If the improved revenue-sharing contract can coordinate the supply chain, the optimal effort level of the retailer and the manufacturer should satisfy (2). Namely, the optimal order (production) quantity of the retailer and the manufacturer should satisfy (3). Then, we can get

From (42), we can get

Taking (43) into the profit functions of the supply chain members (41), we can get

We find that (44) equals (11). That is to say, when the retailer bears the effort with the manufacturer, the improved revenue-sharing contract can coordinate the three-level supply chain.

Therefore, if we implement the revenue-sharing contract based on quantity discount policy among the supply chain members and the contract parameters which satisfy (43), the improved revenue-sharing can coordinate the three-level supply chain.

The method to determine the optimal order quantity and the optimal effort can follow the methods given in Sections 4.1.3 and 4.2.3.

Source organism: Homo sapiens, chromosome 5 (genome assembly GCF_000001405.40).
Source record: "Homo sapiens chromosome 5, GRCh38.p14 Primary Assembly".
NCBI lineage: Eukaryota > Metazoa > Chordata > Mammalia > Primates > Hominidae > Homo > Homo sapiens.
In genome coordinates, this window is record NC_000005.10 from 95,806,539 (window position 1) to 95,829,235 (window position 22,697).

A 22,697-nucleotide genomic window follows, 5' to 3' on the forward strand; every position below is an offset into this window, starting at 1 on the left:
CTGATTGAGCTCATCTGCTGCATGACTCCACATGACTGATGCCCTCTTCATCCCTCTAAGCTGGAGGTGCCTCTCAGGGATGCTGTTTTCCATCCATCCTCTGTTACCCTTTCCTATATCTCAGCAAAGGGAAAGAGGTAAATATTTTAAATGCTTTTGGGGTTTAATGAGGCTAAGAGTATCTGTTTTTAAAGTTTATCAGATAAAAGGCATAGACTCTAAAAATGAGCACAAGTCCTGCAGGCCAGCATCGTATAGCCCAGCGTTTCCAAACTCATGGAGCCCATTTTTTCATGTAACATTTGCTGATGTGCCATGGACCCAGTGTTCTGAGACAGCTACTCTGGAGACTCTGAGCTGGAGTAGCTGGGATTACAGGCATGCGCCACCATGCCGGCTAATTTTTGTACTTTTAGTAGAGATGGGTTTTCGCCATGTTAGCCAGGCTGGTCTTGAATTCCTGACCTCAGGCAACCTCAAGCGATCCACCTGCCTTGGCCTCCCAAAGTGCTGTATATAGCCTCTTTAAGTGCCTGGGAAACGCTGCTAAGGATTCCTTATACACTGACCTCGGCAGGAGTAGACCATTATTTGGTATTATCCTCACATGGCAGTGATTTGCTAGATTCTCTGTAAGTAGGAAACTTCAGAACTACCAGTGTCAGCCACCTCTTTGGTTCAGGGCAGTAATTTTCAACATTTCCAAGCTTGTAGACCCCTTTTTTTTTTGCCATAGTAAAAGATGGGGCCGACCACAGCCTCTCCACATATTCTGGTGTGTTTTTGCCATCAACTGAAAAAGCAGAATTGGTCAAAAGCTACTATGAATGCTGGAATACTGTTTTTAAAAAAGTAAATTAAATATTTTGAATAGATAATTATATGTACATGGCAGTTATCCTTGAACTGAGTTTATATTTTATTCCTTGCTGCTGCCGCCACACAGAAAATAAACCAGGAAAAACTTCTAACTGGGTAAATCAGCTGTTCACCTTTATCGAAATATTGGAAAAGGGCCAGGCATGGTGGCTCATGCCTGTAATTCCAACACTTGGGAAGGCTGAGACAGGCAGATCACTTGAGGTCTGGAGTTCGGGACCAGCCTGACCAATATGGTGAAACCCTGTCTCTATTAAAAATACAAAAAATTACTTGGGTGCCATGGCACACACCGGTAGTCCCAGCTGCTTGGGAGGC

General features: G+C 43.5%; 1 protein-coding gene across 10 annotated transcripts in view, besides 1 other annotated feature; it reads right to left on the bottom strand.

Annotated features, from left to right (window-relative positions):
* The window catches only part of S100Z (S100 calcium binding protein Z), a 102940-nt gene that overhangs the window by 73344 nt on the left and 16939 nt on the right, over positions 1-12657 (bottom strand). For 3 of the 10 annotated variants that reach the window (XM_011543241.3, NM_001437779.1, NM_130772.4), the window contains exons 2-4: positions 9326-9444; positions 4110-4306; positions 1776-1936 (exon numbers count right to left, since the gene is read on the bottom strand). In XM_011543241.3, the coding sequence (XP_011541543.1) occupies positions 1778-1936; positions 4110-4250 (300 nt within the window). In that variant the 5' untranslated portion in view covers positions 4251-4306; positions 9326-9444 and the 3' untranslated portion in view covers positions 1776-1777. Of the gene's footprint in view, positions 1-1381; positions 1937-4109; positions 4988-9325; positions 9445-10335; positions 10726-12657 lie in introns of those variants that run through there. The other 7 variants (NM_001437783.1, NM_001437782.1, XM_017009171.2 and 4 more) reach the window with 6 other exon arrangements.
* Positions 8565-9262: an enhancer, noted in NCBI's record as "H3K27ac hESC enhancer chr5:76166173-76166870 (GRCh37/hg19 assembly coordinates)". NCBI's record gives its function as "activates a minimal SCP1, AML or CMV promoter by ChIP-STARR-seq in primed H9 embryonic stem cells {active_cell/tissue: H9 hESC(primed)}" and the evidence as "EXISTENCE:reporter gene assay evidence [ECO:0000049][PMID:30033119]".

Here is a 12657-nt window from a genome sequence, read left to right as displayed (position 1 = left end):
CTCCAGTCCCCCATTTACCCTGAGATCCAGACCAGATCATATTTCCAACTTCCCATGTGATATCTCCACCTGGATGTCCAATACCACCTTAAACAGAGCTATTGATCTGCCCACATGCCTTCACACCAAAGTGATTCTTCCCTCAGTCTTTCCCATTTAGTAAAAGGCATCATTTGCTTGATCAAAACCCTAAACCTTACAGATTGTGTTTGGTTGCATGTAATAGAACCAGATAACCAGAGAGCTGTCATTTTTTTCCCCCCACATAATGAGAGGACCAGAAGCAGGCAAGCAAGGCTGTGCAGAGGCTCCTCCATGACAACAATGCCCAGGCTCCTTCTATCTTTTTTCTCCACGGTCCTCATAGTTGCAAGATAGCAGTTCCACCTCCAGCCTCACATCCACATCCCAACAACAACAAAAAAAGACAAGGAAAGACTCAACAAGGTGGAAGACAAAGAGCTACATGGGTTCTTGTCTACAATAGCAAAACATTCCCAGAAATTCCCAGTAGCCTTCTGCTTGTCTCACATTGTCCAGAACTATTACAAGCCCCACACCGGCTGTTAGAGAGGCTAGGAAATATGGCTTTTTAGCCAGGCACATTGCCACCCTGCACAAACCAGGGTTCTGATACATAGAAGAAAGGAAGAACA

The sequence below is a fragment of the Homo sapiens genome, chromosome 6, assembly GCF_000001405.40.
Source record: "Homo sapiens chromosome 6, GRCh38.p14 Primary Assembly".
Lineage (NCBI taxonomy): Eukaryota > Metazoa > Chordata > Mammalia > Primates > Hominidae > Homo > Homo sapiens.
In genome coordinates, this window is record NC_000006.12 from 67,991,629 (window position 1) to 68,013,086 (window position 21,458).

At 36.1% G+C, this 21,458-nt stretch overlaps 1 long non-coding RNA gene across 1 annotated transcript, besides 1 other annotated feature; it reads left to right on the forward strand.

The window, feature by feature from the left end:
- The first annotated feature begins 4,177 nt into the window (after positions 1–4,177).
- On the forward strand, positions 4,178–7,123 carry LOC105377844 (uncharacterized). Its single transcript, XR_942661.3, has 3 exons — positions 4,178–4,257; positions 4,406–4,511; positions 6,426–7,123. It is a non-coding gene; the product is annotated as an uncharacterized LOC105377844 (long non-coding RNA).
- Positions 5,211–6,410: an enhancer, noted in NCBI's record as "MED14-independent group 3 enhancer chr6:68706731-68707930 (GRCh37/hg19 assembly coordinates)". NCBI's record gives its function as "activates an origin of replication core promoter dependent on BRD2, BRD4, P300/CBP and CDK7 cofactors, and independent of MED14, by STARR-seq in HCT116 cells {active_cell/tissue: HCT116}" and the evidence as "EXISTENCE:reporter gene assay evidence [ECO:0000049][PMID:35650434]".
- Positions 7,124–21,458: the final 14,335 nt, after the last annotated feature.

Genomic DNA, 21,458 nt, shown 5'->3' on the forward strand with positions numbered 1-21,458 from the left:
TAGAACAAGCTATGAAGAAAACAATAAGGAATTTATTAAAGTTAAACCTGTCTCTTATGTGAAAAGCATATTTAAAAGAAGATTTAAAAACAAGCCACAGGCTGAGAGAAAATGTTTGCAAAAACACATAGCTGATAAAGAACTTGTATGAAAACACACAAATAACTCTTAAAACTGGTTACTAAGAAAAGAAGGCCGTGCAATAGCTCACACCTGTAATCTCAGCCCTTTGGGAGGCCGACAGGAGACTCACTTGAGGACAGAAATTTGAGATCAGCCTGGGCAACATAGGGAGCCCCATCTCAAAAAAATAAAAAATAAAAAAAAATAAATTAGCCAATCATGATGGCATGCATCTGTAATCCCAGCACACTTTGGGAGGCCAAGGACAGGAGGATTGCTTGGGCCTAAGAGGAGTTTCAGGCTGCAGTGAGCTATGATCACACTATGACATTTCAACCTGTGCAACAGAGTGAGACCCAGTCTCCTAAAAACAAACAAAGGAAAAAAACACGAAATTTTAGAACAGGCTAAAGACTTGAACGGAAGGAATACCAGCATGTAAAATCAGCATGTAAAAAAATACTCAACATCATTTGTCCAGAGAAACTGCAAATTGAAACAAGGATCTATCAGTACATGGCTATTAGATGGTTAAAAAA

#### 5. Conclusion

The traditional revenue-sharing contract cannot coordinate three-level supply chain with sales effort dependent demand. The paper proposes an improved revenue-sharing contract based on quantity discount policy, which can be implemented in one transaction or two transactions of three-level supply chain, to coordinate the supply chain. The paper also shows that the profit of the supply chain members depends on the value of the contract parameters which is determined by the status of the members in supply chain and their bargaining power. It also gave the method to determine the optimal order quantity and the optimal effort, which can provide the decision makers of supply chain with decision support. But it also should be noticed that this research is carried out in the symmetrical information condition. So the next step is to carry out the research in the asymmetric information condition.

#### Conflict of Interests

The authors declare that there is no conflict of interests regarding the publication of this paper.

#### Acknowledgments

This research was supported by the Ministry of Education of China: Grant-in-aid for Humanity and social Science Research (no. 10YJC630188) and the Fundamental Research Funds for the Central Universities (nos. 2012B13914 and 2012B13814).